• Sodium: Pickled foods, eggs, cheese, and table salt

  • Chloride: Table salt

  • Potassium: Bananas, avocado, spinach, broccoli, beans, and lentils

  • Magnesium: Greens, nuts, seeds, dry beans, and whole grains

  • Calcium: Dairy products, fortified dairy alternatives, and green leafy vegetables

In addition to food sources, you can also consider water with electrolytes, sports drinks, or electrolyte-enhanced beverages if you engage in intense physical activity, sweat excessively, or experience prolonged periods of dehydration. However, it's important to note that these beverages may contain added sugars and other additives, so it's best to read the labels and choose options that align with your dietary needs and preferences.

woman drinking from a water bottle

Connection between hydration, performance, and recovery

Studies continue to show that maintaining proper hydration levels is paramount for athletes and active people alike, as it plays an important role in performance, injury prevention, and recovery [


]. Since even a minor level of dehydration can impair physical and cognitive function, thermoregulation, energy levels, and muscle strength, it’s important to make sure you monitor your fluid intake to ensure you’re hitting your hydration goals. 

Let’s take a deep dive into some research to further understand the link between hydration, performance, and exercise. 

Better temperature regulation

Because exercise generates internal heat, your body starts to sweat to cool down and compensate for the rise in core temperature. And, since water helps keep your body's temperature within a normal range, it explains why adequate hydration is one of the best ways to combat heat illnesses like overheating, heat exhaustion, and heat stroke.

Furthermore, studies have found that someone who is well-rested and hydrated has a better chance of controlling body temperature during extreme exercise compared to those who are dehydrated [



Enhanced performance

Proper hydration directly influences muscle function and can significantly impact fatigue levels. When your body is dehydrated, your muscles tend to fatigue faster, which can lead to a decrease in strength, endurance, power, and overall athletic performance [



Research also shows that acute dehydration can impair muscular strength and endurance, and may increase fatigue perception, both of which can lead to a decrease in performance and recovery [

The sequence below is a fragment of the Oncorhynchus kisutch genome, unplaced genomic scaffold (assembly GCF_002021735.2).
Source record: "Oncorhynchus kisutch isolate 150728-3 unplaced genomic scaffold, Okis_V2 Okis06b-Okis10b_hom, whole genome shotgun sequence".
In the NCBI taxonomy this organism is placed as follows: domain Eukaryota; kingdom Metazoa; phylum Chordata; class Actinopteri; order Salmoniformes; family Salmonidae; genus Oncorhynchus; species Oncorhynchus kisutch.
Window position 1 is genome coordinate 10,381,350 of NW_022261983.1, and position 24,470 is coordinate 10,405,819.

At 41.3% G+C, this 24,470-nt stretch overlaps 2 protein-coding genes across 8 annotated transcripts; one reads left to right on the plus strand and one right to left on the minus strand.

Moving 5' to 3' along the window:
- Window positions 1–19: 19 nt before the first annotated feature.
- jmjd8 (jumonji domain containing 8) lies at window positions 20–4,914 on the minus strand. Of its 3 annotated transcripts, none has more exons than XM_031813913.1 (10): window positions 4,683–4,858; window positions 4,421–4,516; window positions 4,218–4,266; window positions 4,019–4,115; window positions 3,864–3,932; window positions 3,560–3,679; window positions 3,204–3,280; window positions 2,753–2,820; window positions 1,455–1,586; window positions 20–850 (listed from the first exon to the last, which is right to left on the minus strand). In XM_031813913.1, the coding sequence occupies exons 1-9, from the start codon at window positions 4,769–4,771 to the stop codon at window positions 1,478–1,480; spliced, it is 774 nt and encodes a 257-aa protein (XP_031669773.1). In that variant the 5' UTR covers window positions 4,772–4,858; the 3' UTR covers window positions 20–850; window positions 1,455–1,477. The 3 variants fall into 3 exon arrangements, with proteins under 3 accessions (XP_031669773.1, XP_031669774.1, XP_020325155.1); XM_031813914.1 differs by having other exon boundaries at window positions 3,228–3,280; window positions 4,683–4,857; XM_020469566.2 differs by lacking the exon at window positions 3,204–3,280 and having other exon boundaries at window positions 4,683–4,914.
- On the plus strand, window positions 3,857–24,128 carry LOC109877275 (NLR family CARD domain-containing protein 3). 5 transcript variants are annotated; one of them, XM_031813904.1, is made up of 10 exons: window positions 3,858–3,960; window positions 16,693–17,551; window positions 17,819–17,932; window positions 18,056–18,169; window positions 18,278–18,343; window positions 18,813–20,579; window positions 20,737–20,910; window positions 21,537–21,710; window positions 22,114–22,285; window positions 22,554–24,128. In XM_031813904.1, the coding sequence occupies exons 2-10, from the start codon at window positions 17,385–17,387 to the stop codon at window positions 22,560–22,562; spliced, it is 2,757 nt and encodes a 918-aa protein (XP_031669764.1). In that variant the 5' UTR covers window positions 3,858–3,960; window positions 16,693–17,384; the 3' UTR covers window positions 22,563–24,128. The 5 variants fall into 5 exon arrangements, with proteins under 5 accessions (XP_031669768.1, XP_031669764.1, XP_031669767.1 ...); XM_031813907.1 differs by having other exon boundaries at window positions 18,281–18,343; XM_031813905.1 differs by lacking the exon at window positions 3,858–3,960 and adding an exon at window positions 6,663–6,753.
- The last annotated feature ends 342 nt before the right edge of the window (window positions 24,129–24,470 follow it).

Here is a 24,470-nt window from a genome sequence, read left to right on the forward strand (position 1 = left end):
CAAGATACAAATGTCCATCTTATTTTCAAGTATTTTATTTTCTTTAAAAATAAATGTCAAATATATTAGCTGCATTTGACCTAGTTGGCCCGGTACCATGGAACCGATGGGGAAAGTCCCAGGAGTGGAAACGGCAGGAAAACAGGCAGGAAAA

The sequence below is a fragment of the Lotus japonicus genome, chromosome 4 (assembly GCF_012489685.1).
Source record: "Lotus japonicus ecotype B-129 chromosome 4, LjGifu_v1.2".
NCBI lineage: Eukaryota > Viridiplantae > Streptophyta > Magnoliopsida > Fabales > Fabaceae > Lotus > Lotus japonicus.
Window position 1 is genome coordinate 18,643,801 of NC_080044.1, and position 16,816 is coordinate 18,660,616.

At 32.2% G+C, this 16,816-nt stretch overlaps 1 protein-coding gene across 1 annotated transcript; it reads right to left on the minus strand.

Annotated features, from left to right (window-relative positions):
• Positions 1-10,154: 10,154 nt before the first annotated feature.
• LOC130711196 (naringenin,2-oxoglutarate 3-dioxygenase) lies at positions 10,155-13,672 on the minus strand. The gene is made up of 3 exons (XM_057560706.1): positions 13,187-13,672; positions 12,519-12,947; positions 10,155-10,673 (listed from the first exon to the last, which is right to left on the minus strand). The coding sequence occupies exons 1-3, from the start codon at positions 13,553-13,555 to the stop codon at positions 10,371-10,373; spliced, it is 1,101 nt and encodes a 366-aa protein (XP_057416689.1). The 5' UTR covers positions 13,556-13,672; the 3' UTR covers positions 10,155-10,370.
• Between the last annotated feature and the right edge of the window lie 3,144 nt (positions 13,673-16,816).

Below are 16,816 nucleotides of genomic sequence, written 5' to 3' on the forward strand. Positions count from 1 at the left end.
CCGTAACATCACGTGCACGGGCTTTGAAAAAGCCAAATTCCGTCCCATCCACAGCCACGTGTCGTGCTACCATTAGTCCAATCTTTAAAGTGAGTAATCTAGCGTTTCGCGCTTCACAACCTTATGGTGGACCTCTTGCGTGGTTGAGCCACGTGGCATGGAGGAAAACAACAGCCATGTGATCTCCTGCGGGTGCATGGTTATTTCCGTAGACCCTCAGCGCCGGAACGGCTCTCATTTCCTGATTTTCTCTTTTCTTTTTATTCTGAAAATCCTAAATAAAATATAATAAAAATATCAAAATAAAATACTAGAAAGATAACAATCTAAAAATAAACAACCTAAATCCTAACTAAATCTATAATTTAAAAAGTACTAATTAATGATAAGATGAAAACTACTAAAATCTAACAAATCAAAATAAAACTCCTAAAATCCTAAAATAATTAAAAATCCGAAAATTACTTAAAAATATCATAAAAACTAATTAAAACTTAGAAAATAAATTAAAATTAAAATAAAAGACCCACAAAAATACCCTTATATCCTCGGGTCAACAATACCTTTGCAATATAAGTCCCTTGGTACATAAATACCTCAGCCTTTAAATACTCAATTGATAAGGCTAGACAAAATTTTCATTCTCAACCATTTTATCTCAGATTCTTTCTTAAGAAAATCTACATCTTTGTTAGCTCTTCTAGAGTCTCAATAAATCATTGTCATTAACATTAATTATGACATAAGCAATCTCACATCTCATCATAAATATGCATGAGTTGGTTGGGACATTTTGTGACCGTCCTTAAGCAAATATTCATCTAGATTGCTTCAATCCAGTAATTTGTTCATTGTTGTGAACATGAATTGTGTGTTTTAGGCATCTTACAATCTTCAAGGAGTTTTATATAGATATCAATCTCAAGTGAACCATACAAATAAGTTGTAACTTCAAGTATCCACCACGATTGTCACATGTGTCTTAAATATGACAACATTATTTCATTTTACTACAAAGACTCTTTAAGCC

]. As such, staying properly hydrated can help boost muscle strength recovery and mitigate the effects of muscle damage [





Improved mental focus and cognition

Studies indicate that dehydration can impair cognitive function, fatigue, attention, and reaction, all of which are critical for sports performance [




]. Staying hydrated helps ensure mental clarity and focus, allowing you to make quick and accurate decisions during competition or other activities.

Better sleep quality

Sleep is a vital component of the recovery process, as it facilitates both physical and mental restoration. Emerging evidence shows that hydration levels can do wonders for sleep and muscle recovery since dehydration can induce stress, lead to sleep impairment, and affect the readiness for and recovery from exercise [





If you have trouble falling or staying asleep, here are some

safe sleep supplements

that may help.

4 strategies for how to get hydrated fast

Now that we’ve covered the importance of hydration for recovery, performance, and overall wellness, here are the best science-backed strategies for how to get hydrated fast. 

Elo Protein JordanBag Still10

1: Consider post-workout beverages

After an intense exercise session, opt for recovery drinks that can replenish fluids and electrolytes, and provide nutrients for recovery. Look for options that contain a balanced combination of carbohydrates, protein, and electrolytes.

Elo Smart Protein is a good post-workout beverage because it includes protein (for muscle recovery) and other beneficial nutrients (such as turmeric, ashwagandha, electrolytes, and carbohydrates) that can further boost performance and recovery.